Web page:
November 24, 2006
Cast: Abhishek Bachchan, Hrithik Roshan, Aishwarya Rai, Bipasha Basu, Uday Chopra
Director: Sanjay Gadhvi
Bigger and better – that’s what we’ve been promised from Dhoom 2, director Sanjay Gadhvi’s sequel to his hit 2004 entertainer.
It is a cat and mouse chase once again but in the new film, police officer Abhishek Bachchan and his faithful ally Uday Chopra are in hot pursuit of an International thief, one who steals the queen’s crown from a running train in Namibia, a coveted diamond in a Mumbai museum, and some precious coins from an archeological display in Brazil.
Straight out of those good old James Bond films, the thief in question Hrithik Roshan is a cucumber cool conman who uses everything from fancy gadgets to unique disguises to get his job done.
He finds a partner in fellow thief Aishwarya Rai with whom he’s planning a big theft, but the question is, can he trust her completely?
There’s absolutely no question about the fact that Dhoom 2 is bigger than the earlier film, packed as it is with sensational set pieces like Hrithik’s breathtaking skydive in the film’s opening scene, or that almost poetic bungee drop with Hrithik and Aishwarya, or even that thrilling bike chase in the tunnel which ends with them gliding over a helicopter’s blades.
In all fairness, it’s not just the action that’s gone four notches higher, it’s also the sheer energy of the film, and by that I mean the stunts, the gadgets, the songs, the locations, almost everything.
It’s what I call “all-stops pulled out entertainment.” The makers of this film want you to suspend your sense of disbelief and just go along for the ride, which you’re absolutely willing to do, but having said that, there are some things that are just not excusable.
I’m willing to believe that Hrithik has all these fancy gadgets like this remote-controlled robotic device that can move across the room, climb up a table and steal a heavily guarded diamond, but do you really expect me to believe that not a single person in that room would notice this remote-controlled device moving all over the place?
Not a single one of those dozens of security guards under whose feet the damn thing is moving? A bit much, don’t you think? You have to understand, if you’re modeling your film after the James Bond pictures or Mission Impossible, then you have to find a way to make the unbelievable look believable. That is the challenge.
One of the big reasons I enjoyed Dhoom 2 so much is because it’s like the ultimate wet dream.
It’s almost as if the makers of this film secretly went into the heads of young men and women, listened to their most private thoughts, their most ultimate fantasies, and then decided, “let’s give it to them.”
I mean think about it, Bipasha Basu sizzling hot in a two-piece string bikini, Aishwarya Rai in micro-mini shorts, tight tank-tops and tall boots, Hrithik and Aishwarya playing basketball in the rain in their black ganjis, and then the piece de resistence, a nice hot smooch between Hrithik and Ash even if there wasn’t any tongue involved.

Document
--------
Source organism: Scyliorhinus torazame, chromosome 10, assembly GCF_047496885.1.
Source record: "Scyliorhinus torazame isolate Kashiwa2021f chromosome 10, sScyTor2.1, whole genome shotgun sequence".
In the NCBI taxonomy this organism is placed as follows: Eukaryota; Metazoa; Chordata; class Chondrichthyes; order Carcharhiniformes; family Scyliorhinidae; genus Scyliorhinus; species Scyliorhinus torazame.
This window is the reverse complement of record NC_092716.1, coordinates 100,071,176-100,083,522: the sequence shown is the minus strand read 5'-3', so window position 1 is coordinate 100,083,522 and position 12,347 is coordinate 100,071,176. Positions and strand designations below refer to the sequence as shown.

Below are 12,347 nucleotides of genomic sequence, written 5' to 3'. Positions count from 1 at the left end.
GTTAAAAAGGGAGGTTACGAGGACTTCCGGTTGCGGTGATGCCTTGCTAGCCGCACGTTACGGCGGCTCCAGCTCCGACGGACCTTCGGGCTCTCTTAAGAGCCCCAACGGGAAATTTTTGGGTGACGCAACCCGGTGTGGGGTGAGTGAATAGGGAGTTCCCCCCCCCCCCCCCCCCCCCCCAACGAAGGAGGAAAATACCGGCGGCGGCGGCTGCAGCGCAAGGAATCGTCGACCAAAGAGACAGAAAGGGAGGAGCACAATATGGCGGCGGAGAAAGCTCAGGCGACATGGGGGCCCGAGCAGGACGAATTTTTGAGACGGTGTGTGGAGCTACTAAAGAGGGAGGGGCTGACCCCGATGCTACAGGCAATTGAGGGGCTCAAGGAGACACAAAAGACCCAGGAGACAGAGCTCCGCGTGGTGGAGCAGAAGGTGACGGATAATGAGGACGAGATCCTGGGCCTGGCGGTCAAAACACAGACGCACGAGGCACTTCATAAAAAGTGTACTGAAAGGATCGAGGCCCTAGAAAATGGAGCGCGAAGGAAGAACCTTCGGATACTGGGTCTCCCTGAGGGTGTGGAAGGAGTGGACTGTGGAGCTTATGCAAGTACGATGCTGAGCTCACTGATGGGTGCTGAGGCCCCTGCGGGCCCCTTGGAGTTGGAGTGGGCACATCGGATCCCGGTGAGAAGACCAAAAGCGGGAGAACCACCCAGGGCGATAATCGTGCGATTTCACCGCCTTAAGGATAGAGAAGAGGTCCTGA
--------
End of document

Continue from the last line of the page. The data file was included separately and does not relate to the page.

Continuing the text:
In many, many ways, Dhoom 2 is a perfect example of what’s seriously wrong with big-budget Bollywood movies. Because while lots of money’s been spent on hiring big stars, making them look good in gorgeous clothes, filming at exotic locations, shooting hit songs, and designing all these breathtaking stunts and action scenes, the most basic, the most fundamental, the most vital element – the script – has been completely ignored.
The screenplay of Dhoom 2 is embarrassingly amateurish because nothing really happens in the film. Honestly, it’s just a string of fabulous action pieces, with some romance, some comedy and a few songs thrown in for good measure.
All the embellishments are in place but where’s the story? I’m going to make my favourite comparison here – you’re making a biryani and you’ve got the meat, you’ve got the spices, you’ve got the salt and the potatoes, but you forget the rice.
You can’t make biryani without the rice. And there, you can’t make a movie without a script.
Of the film’s cast, Uday Chopra as the lovable sidekick who wears his heart on his sleeve manages to raise a few laughs, but because the script doesn’t really allow him to find his feet, his jokes become repetitive and you feel like he’s got way too much screen-time than his character deserves. Perhaps the opposite is true of Bipasha Basu who oozes sex appeal without any help from the script but she’s just not given enough opportunity to make her presence felt.
Aishwarya Rai, meanwhile, is all sexed up and everything from her tan make-up to her costumes are designed with the intention to make your jaw drop. Abhishek Bachchan, sadly, doesn’t hold up but the blame for that must go to the script again for reducing him to a mere supporting player.
But if there’s one reason you must watch Dhoom 2, then that reason is Hrithik Roshan. He holds the film together and even manages to take your attention away from its many flaws. Hrithik is one of those rare actors who’s not only abundantly talented, but he’s also blessed with a presence that’s electrifying. With the grace of a dove he throws himself into the film’s many challenging stunt scenes — skydiving, sand-surfing, scuba-diving, roller-blading, bungee-jumping– and he does it all so well. Whether it’s in the action scenes, or the songs, whether he’s romancing Aishwarya or jumping off a cliff, it’s hard to take your eyes off him. He is, quite simply, the heart, the soul and the spirit of Dhoom 2.
So it’s unabashedly entertaining and it’s two-and-a-half hours well spent but I want director Sanjay Gadhvi to promise he’ll spend more time working on the script if they decide to do Dhoom 3.
(This review first aired on CNN-IBN)